Crafting Coproducts

FROM THE MAY ISSUE: Editor in Chief Tom Bryan previews the magazine, including feature articles about coproducts, carbon capture, dryer safety, and a preview of the upcoming International Fuel Ethanol Workshop & Expo.
By Tom Bryan | April 24, 2018

The ethanol industry’s contribution to the world’s animal feed market is massive, adaptive and largely underappreciated by our critics. Roughly one-third of every bushel of corn processed by an ethanol plant becomes feed for cattle, swine and poultry. In fact, our industry produced 41 million metric tons of animal feed last year, with a fourth of it exported to more than 50 countries. So, contrary to the claims of critics, corn ethanol is growing the world’s food supply, not reducing it. And we’re contributing in more ways than ever. In this month’s cover story, “Hatching Higher Protein,” on page 22, we look at the high-protein feed technologies being adopted by U.S. ethanol producers. The platforms vary, but each strives for higher-value coproducts pivoting around protein-rich feed. These products are encouraging because their amino acid profiles, with high digestible energy, are ideal for monogastrics—swine, poultry and fish—a market we’d like more of.

While our industry’s feed coproducts are underrated, its carbon dioxide sales are practically unnoticed. That’s okay because most of America’s 200-plus ethanol plants are not well-positioned to capture and sell CO2 for commercial use. But as we discover in “Enhanced Oilfield Opportunities,” on page 36, this could soon change. A revision of federal tax law may spur some ethanol producers to evaluate CO2 for enhanced oil recovery (EOR). Indeed, the retooled tax credit is catching our industry’s attention, and the idea of an interconnected pipeline that would stream together CO2 from multiple Midwest ethanol plants is compelling, if only conceptual.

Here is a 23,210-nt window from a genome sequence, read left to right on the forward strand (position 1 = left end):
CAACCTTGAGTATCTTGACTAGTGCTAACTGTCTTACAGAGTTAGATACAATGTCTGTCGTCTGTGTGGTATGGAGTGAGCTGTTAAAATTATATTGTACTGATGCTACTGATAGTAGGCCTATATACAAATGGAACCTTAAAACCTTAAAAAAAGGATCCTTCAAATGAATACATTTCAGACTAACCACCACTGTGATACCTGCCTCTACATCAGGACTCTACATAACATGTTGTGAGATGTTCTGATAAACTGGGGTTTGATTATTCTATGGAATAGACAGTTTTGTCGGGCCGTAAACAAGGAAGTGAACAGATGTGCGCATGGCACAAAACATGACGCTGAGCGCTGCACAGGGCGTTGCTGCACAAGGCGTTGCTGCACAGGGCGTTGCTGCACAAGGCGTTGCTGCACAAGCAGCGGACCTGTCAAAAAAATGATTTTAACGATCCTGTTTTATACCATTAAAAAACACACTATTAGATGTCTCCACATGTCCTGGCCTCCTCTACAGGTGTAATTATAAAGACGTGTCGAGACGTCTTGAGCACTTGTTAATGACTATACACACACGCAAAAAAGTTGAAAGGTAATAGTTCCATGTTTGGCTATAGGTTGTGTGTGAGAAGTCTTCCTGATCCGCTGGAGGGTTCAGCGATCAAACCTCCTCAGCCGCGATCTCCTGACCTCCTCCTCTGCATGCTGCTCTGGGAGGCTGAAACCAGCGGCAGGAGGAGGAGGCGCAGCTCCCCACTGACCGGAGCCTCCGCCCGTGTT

This issue of EPM is all about coproducts, so it makes sense that we’re addressing at least one potential hazard of producing them—dryer fires. Although our industry reports just one or two major distillers grains dryer fires a year, the likelihood of a dryer experiencing a minor fire during its lifespan is high. As we learn in “The Defense is in the Details,” on page 42, new technology is helping reduce this risk, but making sure ethanol plant employees understand the root causes of these fires remains critical to preventing them.

The production of biobased chemicals has for years been an alluring prospect for ethanol producers. Alcohol is a great molecule for chemistry, after all, and America’s ethanol plants are well suited to host such additions. In “Partners In Production,” on page 50, we learn how one ethanol plant in Nebraska is doing just that with plans to produce ethyl acetate and hydrogen. We also drop in on ventures to produce furoate, isobutanol and more.

Finally, check out our “FEW Technical Sessions Planner,” on page 56. This year’s International Fuel Ethanol Workshop & Expo will take place in Omaha, Nebraska, June 11 to 13. We’re expecting a record number of producers at this year’s show. See you there.

Author: Tom Bryan
President & Editor in Chief